24. Johnston, A. C., & Warkentin, M. (2010). Fear appeals and information security behaviors: an empirical study. Management Information Systems Quarterly, 34(3), 549–566.

    Google Scholar 

  25. Joshi, K. (1991). A model of users’ perspective on change: the case of information systems technology implementation. Mis Quarterly, 15(2), 229–242.

    Article  Google Scholar 

  26. Kahneman, D., & Miller, D. T. (1986). Norm theory: comparing reality to its alternatives. Psychological Review, 93(2), 136–153.

    Article  Google Scholar 

  27. Laguna, K., & Babcock, R. L. (1997). Computer anxiety in young and older adults: implications for human–computer interactions in older populations. Computers in Human Behavior, 13(3), 317–326.

    Article  Google Scholar 

  28. Lewin, K. (1947). Frontiers in group dynamics: I. concept, method, and reality in social sciences, social equilibria, and social change. Human Relations, 1(2), 5–41.

    Article  Google Scholar 

  29. Liang, H., Saraf, N., Hu, Q., & Xue, Y. (2007). Assimilation of enterprise systems: the effect of institutional pressures and the mediating role of top management. MIS Quarterly, 31(1), 59–87.

    Google Scholar 

  30. Mechael, P. N. (2009). The case for mhealth in developing countries. Innovations: Technology, Governance, Globalization, 4(1), 103–118.

    Article  Google Scholar 

  31. Nov, O., & Schecter, W. (2012). Dispositional resistance to change and hospital physicians’ use of electronic medical records: a multidimensional perspective. Journal of the American Society for Information Science and Technology, 63(4), 648–656.

    Article  Google Scholar 

  32. Nov, O., & Ye, C. (2008). Users’ personality and perceived ease of use of digital libraries: the case for resistance to change. Journal of the American Society for Information Science and Technology, 59(5), 845–851.

    Article  Google Scholar 

  33. Or, C. K. L., & Karsh, B.-T. (2009). A systematic review of patient acceptance of consumer health information technology. Journal of American Medical Informatics Association, 16(5), 550–560.

    Article  Google Scholar 

  34. Oreg, S. (2003). Resistance to change: developing an individual differences measure. Journal of Applied Psychology, 88(4), 680–693.

    Article  Google Scholar 

  35. Oreg, S. (2006). Personality, context, and resistance to organizational change. European Journal of Work and Organizational Psychology, 15(1), 73–101.

    Article  Google Scholar 

  36. Oreg, S., Bayazit, M., Vakola, M., Arciniega, L., Armenakis, A., Barkauskiene, R., et al. (2008). Dispositional resistance to change: measurement equivalence and the link to personal values across 17 nations. Journal of Applied Psychology, 93(4), 935–944.

    Article  Google Scholar 

  37. Phillips, B. N., Martin, R. P., & Meyers, J. (Eds.). (1972). Interventions in relation to anxiety in school (Vol. 2). New York: Academic.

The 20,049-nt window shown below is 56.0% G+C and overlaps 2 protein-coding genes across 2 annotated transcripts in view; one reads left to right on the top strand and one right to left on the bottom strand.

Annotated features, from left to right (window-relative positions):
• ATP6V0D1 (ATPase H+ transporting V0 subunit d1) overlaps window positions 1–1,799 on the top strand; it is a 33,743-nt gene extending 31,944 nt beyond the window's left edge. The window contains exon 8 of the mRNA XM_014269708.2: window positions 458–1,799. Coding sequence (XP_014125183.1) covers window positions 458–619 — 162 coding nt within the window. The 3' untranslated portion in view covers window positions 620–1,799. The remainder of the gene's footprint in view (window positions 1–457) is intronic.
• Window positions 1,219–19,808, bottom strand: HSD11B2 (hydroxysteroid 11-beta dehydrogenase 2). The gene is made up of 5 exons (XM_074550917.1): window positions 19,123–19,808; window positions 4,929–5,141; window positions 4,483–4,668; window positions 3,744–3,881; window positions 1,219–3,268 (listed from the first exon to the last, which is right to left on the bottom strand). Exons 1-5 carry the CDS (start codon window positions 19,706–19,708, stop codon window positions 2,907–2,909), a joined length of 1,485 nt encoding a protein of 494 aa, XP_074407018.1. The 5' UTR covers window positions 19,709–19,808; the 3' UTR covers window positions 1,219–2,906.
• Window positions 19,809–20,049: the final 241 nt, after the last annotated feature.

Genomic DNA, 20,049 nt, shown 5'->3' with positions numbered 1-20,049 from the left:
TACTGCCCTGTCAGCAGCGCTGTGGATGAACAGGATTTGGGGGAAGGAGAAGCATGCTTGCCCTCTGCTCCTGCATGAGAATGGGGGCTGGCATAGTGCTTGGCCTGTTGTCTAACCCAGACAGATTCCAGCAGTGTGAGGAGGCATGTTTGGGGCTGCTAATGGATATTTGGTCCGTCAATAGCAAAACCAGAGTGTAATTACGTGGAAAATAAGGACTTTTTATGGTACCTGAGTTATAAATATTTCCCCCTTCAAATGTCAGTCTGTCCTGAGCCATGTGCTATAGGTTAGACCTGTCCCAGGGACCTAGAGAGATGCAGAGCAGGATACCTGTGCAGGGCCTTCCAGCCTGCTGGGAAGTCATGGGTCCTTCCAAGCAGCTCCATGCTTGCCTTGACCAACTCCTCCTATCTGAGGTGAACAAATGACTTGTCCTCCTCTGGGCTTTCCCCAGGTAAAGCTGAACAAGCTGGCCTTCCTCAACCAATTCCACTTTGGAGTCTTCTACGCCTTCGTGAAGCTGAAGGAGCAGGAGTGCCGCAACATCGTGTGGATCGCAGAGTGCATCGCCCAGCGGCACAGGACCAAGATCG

Google Scholar 

  38. Selwyn, N. (2004). The information aged: a qualitative study of older adults’ use of information and communications technology. Journal of Aging Studies, 18, 369–384.

    Article  Google Scholar 

  39. Spil, T. A. M., Schuring, R. W., & Michel-Verkerke, M. B. (2004). Electronic prescription system: do the professionals use it? International Journal of Healthcare Technology and Management, 6(1), 32–55.

    Article  Google Scholar 

  40. Tatnall, A., & Lepa, J. (2003). The internet, e-commerce and older people: an actor-network approach to researching reasons for adoption and use. Logistics Information Management, 16(1), 56–63.

    Article  Google Scholar 

  41. Thatcher, J. B., & Perrewe, P. L. (2002). An empirical examination of individual traits as antecedents to computer anxiety and computer self-efficacy. Mis Quarterly, 26(4), 381–396.

    Article  Google Scholar 

  42. Tuckman, J., & Lorge, I. (1953). Attitudes toward old people. Journal of Social Psychology, 37, 249–260.

    Google Scholar 

  43. van de Vijver, F. J. R. (2006). Conducting cross-cultural research. Paper presented at the 2006 Regional Conference of Academy of Management Research Method Division, Hong Kong SAR.

  44. van de Vijver, F. J. R., & Leung, K. (1997). Methods and data-analysis for cross-cultural research. Thousand Oaks: Sage.

    Google Scholar 

  45. Venkatesh, V. (2000). Determinants of perceived ease of use: integrating control, intrinsic motivation, and emotion into the technology acceptance model. Information Systems Research, 11(4), 342–365.

    Article  Google Scholar 

  46. Venkatesh, V., & Morris, M. (2003). User acceptance of information technology: toward a unified view. MIS Quarterly, 27(3), 425–478.

    Google Scholar 

  47. Wilson, E. V., & Lankton, N. K. (2004). Modeling patients’ acceptance of provider-delivered e-health. Journal of the American Medical Informatics Association, 11(4), 241–248.

    Article  Google Scholar 

  48. Woo, J., Kwok, T., Sze, F., & Yuan, H. (2002). Ageing in China: health and social consequences and responses. International Journal of Epidemiology, 31(4), 772–775.

    Article  Google Scholar 

  49. Yu, P., Li, H., & Gagnon, M. P. (2009). Health IT acceptance factors in long-term care facilities: a cross-sectional survey. International Journal of Medical Informatics, 78(4), 219–229.

    Article  Google Scholar 

Download references

Acknowledgements

This study was partially supported by the Hong Kong Scholars Program and the National Science Foundation of China Grant (71201118, 71101037, 71201058), Self-dependent Research Project for Social and Humanity Science of Wuhan University (274130), and Wuhan University Academic Development Plan for Scholars after 1970s (“Research on Network User Behavior”).

Author information

Affiliations

Authors

Corresponding author

Correspondence to Yongqiang Sun.

Additional information

Responsible editor: Doug Vogel

Rights and permissions

Reprints and Permissions

About this article

Cite this article

Guo, X., Sun, Y., Wang, N. et al. The dark side of elderly acceptance of preventive mobile health services in China. Electron Markets 23, 49–61 (2013). https://doi.org/10.1007/s12525-012-0112-4

Download citation

Keyword

  • Preventive mobile health services
  • Technology anxiety
  • Resistance to change
  • Technology acceptance model
  • Dual factor model
  • JEL classification M31
  • Marketing